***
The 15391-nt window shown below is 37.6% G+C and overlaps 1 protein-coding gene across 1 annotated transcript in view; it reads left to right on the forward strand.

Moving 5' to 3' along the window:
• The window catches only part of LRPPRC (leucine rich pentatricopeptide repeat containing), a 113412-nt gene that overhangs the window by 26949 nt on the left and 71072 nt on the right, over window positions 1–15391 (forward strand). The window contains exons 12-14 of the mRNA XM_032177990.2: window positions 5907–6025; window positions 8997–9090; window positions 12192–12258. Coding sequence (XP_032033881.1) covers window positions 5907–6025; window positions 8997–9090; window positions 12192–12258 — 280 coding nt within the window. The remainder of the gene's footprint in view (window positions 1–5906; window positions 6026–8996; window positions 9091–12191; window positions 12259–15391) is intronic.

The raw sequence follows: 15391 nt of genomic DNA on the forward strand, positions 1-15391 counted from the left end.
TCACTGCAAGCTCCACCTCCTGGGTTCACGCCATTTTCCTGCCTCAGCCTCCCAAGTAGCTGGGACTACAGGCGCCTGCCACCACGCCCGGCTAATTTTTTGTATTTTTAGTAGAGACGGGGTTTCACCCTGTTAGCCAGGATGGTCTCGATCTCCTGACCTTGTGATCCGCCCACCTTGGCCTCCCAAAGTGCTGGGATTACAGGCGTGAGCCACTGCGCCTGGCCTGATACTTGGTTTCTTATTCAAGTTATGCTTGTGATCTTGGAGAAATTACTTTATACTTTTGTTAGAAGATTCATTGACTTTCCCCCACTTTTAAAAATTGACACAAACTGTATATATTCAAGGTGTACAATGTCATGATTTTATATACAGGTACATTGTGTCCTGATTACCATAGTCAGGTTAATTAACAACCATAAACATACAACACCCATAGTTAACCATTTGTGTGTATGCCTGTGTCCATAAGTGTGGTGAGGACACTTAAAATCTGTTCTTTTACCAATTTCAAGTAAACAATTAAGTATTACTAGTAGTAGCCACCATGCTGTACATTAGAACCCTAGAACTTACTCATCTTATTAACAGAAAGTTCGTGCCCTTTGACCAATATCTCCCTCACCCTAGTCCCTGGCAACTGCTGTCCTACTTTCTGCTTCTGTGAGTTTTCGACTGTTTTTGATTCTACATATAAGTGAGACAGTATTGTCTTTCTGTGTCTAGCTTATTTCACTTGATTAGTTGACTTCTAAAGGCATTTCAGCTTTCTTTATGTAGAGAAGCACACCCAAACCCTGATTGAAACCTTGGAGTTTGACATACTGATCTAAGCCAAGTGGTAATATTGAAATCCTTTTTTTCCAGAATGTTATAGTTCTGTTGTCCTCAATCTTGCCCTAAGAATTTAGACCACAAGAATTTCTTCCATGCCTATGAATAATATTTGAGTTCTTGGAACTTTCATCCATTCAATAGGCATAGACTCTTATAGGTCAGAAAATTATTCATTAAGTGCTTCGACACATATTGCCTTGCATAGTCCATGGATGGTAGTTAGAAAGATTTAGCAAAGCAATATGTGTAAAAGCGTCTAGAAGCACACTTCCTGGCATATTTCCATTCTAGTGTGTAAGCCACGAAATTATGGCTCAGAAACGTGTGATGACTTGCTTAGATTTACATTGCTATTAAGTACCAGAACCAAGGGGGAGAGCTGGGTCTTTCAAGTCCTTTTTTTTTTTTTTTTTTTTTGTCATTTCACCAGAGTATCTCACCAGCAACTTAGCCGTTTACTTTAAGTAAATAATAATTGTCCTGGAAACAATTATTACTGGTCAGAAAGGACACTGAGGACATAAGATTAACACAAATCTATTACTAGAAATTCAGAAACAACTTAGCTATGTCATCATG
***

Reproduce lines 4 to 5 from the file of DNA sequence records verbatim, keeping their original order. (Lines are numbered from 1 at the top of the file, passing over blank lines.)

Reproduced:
The raw sequence follows: 15391 nt of genomic DNA on the forward strand, positions 1-15391 counted from the left end.
TCACTGCAAGCTCCACCTCCTGGGTTCACGCCATTTTCCTGCCTCAGCCTCCCAAGTAGCTGGGACTACAGGCGCCTGCCACCACGCCCGGCTAATTTTTTGTATTTTTAGTAGAGACGGGGTTTCACCCTGTTAGCCAGGATGGTCTCGATCTCCTGACCTTGTGATCCGCCCACCTTGGCCTCCCAAAGTGCTGGGATTACAGGCGTGAGCCACTGCGCCTGGCCTGATACTTGGTTTCTTATTCAAGTTATGCTTGTGATCTTGGAGAAATTACTTTATACTTTTGTTAGAAGATTCATTGACTTTCCCCCACTTTTAAAAATTGACACAAACTGTATATATTCAAGGTGTACAATGTCATGATTTTATATACAGGTACATTGTGTCCTGATTACCATAGTCAGGTTAATTAACAACCATAAACATACAACACCCATAGTTAACCATTTGTGTGTATGCCTGTGTCCATAAGTGTGGTGAGGACACTTAAAATCTGTTCTTTTACCAATTTCAAGTAAACAATTAAGTATTACTAGTAGTAGCCACCATGCTGTACATTAGAACCCTAGAACTTACTCATCTTATTAACAGAAAGTTCGTGCCCTTTGACCAATATCTCCCTCACCCTAGTCCCTGGCAACTGCTGTCCTACTTTCTGCTTCTGTGAGTTTTCGACTGTTTTTGATTCTACATATAAGTGAGACAGTATTGTCTTTCTGTGTCTAGCTTATTTCACTTGATTAGTTGACTTCTAAAGGCATTTCAGCTTTCTTTATGTAGAGAAGCACACCCAAACCCTGATTGAAACCTTGGAGTTTGACATACTGATCTAAGCCAAGTGGTAATATTGAAATCCTTTTTTTCCAGAATGTTATAGTTCTGTTGTCCTCAATCTTGCCCTAAGAATTTAGACCACAAGAATTTCTTCCATGCCTATGAATAATATTTGAGTTCTTGGAACTTTCATCCATTCAATAGGCATAGACTCTTATAGGTCAGAAAATTATTCATTAAGTGCTTCGACACATATTGCCTTGCATAGTCCATGGATGGTAGTTAGAAAGATTTAGCAAAGCAATATGTGTAAAAGCGTCTAGAAGCACACTTCCTGGCATATTTCCATTCTAGTGTGTAAGCCACGAAATTATGGCTCAGAAACGTGTGATGACTTGCTTAGATTTACATTGCTATTAAGTACCAGAACCAAGGGGGAGAGCTGGGTCTTTCAAGTCCTTTTTTTTTTTTTTTTTTTTTGTCATTTCACCAGAGTATCTCACCAGCAACTTAGCCGTTTACTTTAAGTAAATAATAATTGTCCTGGAAACAATTATTACTGGTCAGAAAGGACACTGAGGACATAAGATTAACACAAATCTATTACTAGAAATTCAGAAACAACTTAGCTATGTCATCATG